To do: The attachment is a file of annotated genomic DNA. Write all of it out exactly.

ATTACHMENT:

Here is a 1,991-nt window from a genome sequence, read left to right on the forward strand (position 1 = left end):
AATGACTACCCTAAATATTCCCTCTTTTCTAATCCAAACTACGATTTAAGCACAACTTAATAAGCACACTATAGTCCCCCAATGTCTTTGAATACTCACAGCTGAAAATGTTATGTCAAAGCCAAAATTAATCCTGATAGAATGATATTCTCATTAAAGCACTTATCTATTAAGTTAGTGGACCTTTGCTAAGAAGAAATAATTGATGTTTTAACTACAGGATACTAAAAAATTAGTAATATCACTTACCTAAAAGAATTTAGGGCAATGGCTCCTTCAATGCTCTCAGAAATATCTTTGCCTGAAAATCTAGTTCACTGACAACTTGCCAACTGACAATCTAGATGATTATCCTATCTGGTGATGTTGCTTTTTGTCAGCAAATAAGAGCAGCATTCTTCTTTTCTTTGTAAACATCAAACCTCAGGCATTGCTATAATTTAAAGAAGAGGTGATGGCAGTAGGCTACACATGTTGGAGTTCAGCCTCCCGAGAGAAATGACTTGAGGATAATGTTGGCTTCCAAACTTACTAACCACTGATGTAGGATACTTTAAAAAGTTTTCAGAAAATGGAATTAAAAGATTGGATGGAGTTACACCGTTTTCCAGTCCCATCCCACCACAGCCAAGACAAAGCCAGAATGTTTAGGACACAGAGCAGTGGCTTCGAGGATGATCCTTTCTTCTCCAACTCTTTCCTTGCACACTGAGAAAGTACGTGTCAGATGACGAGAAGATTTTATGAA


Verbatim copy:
Here is a 1,991-nt window from a genome sequence, read left to right on the forward strand (position 1 = left end):
AATGACTACCCTAAATATTCCCTCTTTTCTAATCCAAACTACGATTTAAGCACAACTTAATAAGCACACTATAGTCCCCCAATGTCTTTGAATACTCACAGCTGAAAATGTTATGTCAAAGCCAAAATTAATCCTGATAGAATGATATTCTCATTAAAGCACTTATCTATTAAGTTAGTGGACCTTTGCTAAGAAGAAATAATTGATGTTTTAACTACAGGATACTAAAAAATTAGTAATATCACTTACCTAAAAGAATTTAGGGCAATGGCTCCTTCAATGCTCTCAGAAATATCTTTGCCTGAAAATCTAGTTCACTGACAACTTGCCAACTGACAATCTAGATGATTATCCTATCTGGTGATGTTGCTTTTTGTCAGCAAATAAGAGCAGCATTCTTCTTTTCTTTGTAAACATCAAACCTCAGGCATTGCTATAATTTAAAGAAGAGGTGATGGCAGTAGGCTACACATGTTGGAGTTCAGCCTCCCGAGAGAAATGACTTGAGGATAATGTTGGCTTCCAAACTTACTAACCACTGATGTAGGATACTTTAAAAAGTTTTCAGAAAATGGAATTAAAAGATTGGATGGAGTTACACCGTTTTCCAGTCCCATCCCACCACAGCCAAGACAAAGCCAGAATGTTTAGGACACAGAGCAGTGGCTTCGAGGATGATCCTTTCTTCTCCAACTCTTTCCTTGCACACTGAGAAAGTACGTGTCAGATGACGAGAAGATTTTATGAA